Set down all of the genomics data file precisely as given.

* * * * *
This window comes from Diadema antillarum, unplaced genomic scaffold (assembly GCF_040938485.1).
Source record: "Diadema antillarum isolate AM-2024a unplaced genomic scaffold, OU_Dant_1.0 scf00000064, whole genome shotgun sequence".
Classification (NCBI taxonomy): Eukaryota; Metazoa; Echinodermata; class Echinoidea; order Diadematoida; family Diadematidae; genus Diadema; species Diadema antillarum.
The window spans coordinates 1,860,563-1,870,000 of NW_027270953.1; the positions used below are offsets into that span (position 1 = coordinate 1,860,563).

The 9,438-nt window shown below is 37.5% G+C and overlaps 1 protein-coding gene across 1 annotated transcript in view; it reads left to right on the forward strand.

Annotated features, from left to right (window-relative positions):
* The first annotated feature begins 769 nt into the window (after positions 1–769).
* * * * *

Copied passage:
This window comes from Diadema antillarum, unplaced genomic scaffold (assembly GCF_040938485.1).
Source record: "Diadema antillarum isolate AM-2024a unplaced genomic scaffold, OU_Dant_1.0 scf00000064, whole genome shotgun sequence".
Classification (NCBI taxonomy): Eukaryota; Metazoa; Echinodermata; class Echinoidea; order Diadematoida; family Diadematidae; genus Diadema; species Diadema antillarum.
The window spans coordinates 1,860,563-1,870,000 of NW_027270953.1; the positions used below are offsets into that span (position 1 = coordinate 1,860,563).

The 9,438-nt window shown below is 37.5% G+C and overlaps 1 protein-coding gene across 1 annotated transcript in view; it reads left to right on the forward strand.

Annotated features, from left to right (window-relative positions):
* The first annotated feature begins 769 nt into the window (after positions 1–769).